Advent and the Gift of Waiting

“At this Christmas when Christ comes, will He find a warm heart? Mark the season of Advent by loving and serving the others with God’s own love and concern.”  ~ Mother Teresa

Advent begins next Sunday.  The Hallmark Channel is providing continuous Christmas movies, people are hanging up calendars to mark the days until Christmas, while decorations abound in stores, homes and on lighted streets. Holiday music is playing on the radio.  But Advent is about waiting for Christmas.  This is a different kind of waiting than the annoying kind we experience so frequently like hours sitting in doctors offices, and long lines for at airports.   Advent is about joyful anticipation.

The kind of waiting that we are called to experience during Advent is both focused and alert.  It is being present in the moment and deliberate in our actions.  We are asked to participate during this holy time by being more attentive to the people in our lives, actively listening to our families, taking extra measures to be kind and considerate, and by being unselfish as we touch the lives of strangers.  This is challenging and can only be done if we slow down and take our steps thoughtfully. For hidden in these days of Advent, amid planning, rushing and overdoing, is the gentle spirit of peace.

Being Present to the Present

“If we refuse to think of anything except what we are doing or the person that we are with, we develop the habit of being present to the present moment. In a way, the present moment becomes as sacred as being in church.” ~ Thomas Keating

Looking Glass Falls, Brevard, NC

Living in the moment is a key to emotional and spiritual well-being.  But this kind of mindfulness is not always easy. The dark recesses of our yesterdays with their brokenness, wounds, resentments, and regrets drag us backward.

Fear and worry about tomorrows try to tug us forward, whispering that there is so much to do, so many mountains to climb, and so many perils ahead.  All of these distractions blur the importance of here and now.  We miss the chance to listen deeply.  Our ability to be compassionate escapes and the moment is lost.  We have missed a sacred opportunity.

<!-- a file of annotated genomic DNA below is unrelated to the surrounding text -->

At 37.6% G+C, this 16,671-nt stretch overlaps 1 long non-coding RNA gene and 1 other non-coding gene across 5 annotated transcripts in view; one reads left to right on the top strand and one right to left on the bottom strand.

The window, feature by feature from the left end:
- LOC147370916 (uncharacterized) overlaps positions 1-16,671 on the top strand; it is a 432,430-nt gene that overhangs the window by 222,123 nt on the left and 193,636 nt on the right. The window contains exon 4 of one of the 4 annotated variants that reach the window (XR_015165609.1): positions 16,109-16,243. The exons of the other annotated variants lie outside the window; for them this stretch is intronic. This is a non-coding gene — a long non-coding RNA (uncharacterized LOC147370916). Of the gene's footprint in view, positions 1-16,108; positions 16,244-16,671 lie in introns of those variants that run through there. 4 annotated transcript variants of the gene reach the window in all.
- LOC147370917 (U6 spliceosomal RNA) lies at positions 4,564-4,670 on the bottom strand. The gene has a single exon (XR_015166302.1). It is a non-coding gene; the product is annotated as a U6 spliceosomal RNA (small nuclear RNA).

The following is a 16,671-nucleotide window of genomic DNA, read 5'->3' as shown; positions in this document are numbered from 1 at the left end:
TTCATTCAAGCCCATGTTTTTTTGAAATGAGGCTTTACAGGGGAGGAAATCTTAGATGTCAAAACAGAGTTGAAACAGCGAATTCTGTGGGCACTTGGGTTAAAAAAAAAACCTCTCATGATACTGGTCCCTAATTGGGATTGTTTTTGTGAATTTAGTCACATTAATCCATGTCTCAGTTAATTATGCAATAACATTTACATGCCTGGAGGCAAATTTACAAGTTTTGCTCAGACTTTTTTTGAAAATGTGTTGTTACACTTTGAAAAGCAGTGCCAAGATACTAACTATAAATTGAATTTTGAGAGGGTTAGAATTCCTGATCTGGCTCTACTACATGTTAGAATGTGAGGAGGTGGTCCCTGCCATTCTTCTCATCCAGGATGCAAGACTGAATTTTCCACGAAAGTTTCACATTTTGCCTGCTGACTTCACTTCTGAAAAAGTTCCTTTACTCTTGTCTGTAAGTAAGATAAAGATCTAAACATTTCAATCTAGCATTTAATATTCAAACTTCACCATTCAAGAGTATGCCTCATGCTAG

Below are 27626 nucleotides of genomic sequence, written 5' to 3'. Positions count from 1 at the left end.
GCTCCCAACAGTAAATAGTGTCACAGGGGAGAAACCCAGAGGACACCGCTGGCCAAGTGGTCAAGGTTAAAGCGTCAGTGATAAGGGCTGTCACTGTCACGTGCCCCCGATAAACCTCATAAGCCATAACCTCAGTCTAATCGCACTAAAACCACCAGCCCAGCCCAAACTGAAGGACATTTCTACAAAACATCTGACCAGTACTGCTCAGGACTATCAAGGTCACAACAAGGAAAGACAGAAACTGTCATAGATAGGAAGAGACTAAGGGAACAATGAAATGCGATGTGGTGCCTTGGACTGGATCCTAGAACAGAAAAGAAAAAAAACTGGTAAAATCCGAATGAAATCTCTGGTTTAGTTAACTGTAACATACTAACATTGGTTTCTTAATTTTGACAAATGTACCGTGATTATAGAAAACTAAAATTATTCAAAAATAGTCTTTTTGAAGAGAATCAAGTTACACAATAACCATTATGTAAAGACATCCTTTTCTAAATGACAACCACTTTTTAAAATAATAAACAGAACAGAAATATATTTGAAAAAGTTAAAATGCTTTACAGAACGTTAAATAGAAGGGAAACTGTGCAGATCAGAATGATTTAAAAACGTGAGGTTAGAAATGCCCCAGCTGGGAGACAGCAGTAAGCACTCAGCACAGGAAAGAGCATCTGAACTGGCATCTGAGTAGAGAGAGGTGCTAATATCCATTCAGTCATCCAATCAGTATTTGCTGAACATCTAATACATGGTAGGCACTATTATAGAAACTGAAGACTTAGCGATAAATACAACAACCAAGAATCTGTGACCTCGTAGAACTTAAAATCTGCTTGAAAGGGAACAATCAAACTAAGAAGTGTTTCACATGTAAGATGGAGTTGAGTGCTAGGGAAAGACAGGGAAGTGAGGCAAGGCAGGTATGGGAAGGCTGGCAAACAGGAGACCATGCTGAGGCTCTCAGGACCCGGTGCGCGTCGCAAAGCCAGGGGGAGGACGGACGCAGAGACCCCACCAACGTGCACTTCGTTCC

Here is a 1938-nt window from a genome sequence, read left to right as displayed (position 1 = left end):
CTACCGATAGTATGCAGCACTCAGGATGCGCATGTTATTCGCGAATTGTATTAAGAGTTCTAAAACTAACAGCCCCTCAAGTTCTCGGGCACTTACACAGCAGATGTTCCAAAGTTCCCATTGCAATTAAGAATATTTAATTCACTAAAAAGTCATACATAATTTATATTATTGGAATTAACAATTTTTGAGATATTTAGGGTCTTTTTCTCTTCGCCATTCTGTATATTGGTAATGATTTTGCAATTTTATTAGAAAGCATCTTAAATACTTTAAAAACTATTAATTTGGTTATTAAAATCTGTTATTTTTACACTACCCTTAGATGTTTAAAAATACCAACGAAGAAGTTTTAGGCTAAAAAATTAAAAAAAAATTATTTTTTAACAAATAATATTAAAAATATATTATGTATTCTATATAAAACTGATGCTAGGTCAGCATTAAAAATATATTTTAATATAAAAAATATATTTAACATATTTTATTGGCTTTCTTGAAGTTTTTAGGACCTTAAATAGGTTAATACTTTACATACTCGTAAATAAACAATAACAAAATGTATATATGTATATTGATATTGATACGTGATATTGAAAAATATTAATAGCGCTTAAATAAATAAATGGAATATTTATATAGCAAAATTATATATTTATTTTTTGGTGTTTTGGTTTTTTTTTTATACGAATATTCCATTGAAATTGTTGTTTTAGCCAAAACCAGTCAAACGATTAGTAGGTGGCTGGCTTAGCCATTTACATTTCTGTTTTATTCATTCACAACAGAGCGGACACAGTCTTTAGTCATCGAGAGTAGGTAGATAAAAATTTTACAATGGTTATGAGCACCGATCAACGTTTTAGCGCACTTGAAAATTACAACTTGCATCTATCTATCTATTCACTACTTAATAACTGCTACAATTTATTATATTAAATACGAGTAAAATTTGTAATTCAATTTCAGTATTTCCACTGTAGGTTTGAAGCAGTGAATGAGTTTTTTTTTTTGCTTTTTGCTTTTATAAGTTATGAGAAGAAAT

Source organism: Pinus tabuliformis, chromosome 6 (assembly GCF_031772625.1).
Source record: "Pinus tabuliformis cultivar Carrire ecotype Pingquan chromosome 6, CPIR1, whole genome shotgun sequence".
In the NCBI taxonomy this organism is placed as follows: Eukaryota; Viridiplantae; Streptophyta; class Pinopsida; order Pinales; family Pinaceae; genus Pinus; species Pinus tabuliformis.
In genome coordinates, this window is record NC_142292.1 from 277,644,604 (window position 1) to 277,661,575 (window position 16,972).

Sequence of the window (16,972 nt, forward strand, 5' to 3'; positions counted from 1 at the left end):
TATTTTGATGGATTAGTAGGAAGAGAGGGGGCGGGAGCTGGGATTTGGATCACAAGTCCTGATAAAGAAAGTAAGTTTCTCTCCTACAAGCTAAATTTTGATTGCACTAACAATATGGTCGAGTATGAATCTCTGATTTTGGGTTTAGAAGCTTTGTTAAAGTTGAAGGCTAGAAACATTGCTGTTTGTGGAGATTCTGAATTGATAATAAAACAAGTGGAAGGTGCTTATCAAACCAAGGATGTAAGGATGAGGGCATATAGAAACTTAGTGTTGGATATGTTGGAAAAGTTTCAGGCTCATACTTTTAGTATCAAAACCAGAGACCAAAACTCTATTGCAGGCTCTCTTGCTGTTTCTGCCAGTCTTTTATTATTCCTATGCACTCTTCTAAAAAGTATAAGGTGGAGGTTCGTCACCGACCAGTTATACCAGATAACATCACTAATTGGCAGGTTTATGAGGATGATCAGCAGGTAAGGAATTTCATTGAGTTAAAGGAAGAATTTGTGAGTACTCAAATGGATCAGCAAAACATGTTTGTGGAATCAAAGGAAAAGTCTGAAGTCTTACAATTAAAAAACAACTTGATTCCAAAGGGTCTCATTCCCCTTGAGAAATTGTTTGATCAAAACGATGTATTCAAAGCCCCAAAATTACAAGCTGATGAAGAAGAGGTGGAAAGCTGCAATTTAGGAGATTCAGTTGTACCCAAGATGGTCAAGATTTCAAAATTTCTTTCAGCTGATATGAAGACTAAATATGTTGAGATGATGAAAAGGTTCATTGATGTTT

How often do we succumb to the lure of money, security, fame, power, approval, or control?  How often do we sacrifice today on the altar of tomorrow?  How often do we throw caution to the wind, behaving in ways we know we might regret?  The best fix for this is to welcome the moment right in front of us by being ‘present to the present’.  We can fill ourselves with the possibilities of here and now by being mindful.  Slow down.  Look around.  Be still. Listen.  God will take care of the rest.

Robert Kenneth Jones is an innovator in the treatment of addiction and childhood abuse.

In a career spanning over four decades, his work helping people recover from childhood abuse and addiction has earned him the respect of his peers.

His blog, An Elephant for Breakfast, testifies to the power of the human spirit to overcome the worst of life’s difficulties. We encourage you to visit and share this rich source of healing, inspiration and meditation.

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Bob Jones’ blog An Elephant for Breakfast